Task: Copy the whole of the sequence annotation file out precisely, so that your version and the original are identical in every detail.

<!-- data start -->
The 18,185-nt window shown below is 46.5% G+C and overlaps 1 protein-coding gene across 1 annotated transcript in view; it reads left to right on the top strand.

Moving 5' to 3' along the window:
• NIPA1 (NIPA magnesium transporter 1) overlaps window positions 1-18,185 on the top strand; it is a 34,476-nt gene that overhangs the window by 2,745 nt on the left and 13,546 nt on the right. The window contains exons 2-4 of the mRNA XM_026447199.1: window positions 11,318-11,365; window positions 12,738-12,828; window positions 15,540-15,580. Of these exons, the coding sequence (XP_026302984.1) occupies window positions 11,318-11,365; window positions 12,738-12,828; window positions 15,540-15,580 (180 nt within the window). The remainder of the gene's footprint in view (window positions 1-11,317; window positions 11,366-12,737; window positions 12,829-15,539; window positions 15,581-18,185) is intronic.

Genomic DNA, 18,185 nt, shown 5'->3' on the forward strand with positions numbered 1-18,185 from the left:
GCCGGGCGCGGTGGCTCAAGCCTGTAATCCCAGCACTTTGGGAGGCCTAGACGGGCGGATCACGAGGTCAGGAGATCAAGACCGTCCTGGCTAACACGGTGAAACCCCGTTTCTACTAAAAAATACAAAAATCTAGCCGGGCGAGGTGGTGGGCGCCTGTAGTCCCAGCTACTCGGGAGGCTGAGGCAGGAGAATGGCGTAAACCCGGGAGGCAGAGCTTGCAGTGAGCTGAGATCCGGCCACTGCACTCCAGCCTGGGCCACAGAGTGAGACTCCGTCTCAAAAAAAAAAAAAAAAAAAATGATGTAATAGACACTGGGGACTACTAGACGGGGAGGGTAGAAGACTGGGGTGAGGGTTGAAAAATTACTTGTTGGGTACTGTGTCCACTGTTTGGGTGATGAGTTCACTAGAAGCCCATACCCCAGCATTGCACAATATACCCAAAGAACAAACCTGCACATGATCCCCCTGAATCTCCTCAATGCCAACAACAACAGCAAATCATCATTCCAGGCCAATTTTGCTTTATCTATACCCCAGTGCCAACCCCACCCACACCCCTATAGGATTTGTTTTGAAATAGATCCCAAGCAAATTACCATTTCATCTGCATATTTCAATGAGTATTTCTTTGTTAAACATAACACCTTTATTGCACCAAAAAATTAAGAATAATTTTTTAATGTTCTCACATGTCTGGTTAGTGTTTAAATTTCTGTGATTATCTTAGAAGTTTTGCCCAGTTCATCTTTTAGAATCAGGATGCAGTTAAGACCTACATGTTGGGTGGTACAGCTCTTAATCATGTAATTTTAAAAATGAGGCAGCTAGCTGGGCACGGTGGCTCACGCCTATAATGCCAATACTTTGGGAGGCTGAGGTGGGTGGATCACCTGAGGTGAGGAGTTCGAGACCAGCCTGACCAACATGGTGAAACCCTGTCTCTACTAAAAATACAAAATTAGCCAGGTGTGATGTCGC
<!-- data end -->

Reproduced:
The 18,185-nt window shown below is 46.5% G+C and overlaps 1 protein-coding gene across 1 annotated transcript in view; it reads left to right on the top strand.

Moving 5' to 3' along the window:
• NIPA1 (NIPA magnesium transporter 1) overlaps window positions 1-18,185 on the top strand; it is a 34,476-nt gene that overhangs the window by 2,745 nt on the left and 13,546 nt on the right. The window contains exons 2-4 of the mRNA XM_026447199.1: window positions 11,318-11,365; window positions 12,738-12,828; window positions 15,540-15,580. Of these exons, the coding sequence (XP_026302984.1) occupies window positions 11,318-11,365; window positions 12,738-12,828; window positions 15,540-15,580 (180 nt within the window). The remainder of the gene's footprint in view (window positions 1-11,317; window positions 11,366-12,737; window positions 12,829-15,539; window positions 15,581-18,185) is intronic.

Genomic DNA, 18,185 nt, shown 5'->3' on the forward strand with positions numbered 1-18,185 from the left:
GCCGGGCGCGGTGGCTCAAGCCTGTAATCCCAGCACTTTGGGAGGCCTAGACGGGCGGATCACGAGGTCAGGAGATCAAGACCGTCCTGGCTAACACGGTGAAACCCCGTTTCTACTAAAAAATACAAAAATCTAGCCGGGCGAGGTGGTGGGCGCCTGTAGTCCCAGCTACTCGGGAGGCTGAGGCAGGAGAATGGCGTAAACCCGGGAGGCAGAGCTTGCAGTGAGCTGAGATCCGGCCACTGCACTCCAGCCTGGGCCACAGAGTGAGACTCCGTCTCAAAAAAAAAAAAAAAAAAAATGATGTAATAGACACTGGGGACTACTAGACGGGGAGGGTAGAAGACTGGGGTGAGGGTTGAAAAATTACTTGTTGGGTACTGTGTCCACTGTTTGGGTGATGAGTTCACTAGAAGCCCATACCCCAGCATTGCACAATATACCCAAAGAACAAACCTGCACATGATCCCCCTGAATCTCCTCAATGCCAACAACAACAGCAAATCATCATTCCAGGCCAATTTTGCTTTATCTATACCCCAGTGCCAACCCCACCCACACCCCTATAGGATTTGTTTTGAAATAGATCCCAAGCAAATTACCATTTCATCTGCATATTTCAATGAGTATTTCTTTGTTAAACATAACACCTTTATTGCACCAAAAAATTAAGAATAATTTTTTAATGTTCTCACATGTCTGGTTAGTGTTTAAATTTCTGTGATTATCTTAGAAGTTTTGCCCAGTTCATCTTTTAGAATCAGGATGCAGTTAAGACCTACATGTTGGGTGGTACAGCTCTTAATCATGTAATTTTAAAAATGAGGCAGCTAGCTGGGCACGGTGGCTCACGCCTATAATGCCAATACTTTGGGAGGCTGAGGTGGGTGGATCACCTGAGGTGAGGAGTTCGAGACCAGCCTGACCAACATGGTGAAACCCTGTCTCTACTAAAAATACAAAATTAGCCAGGTGTGATGTCGC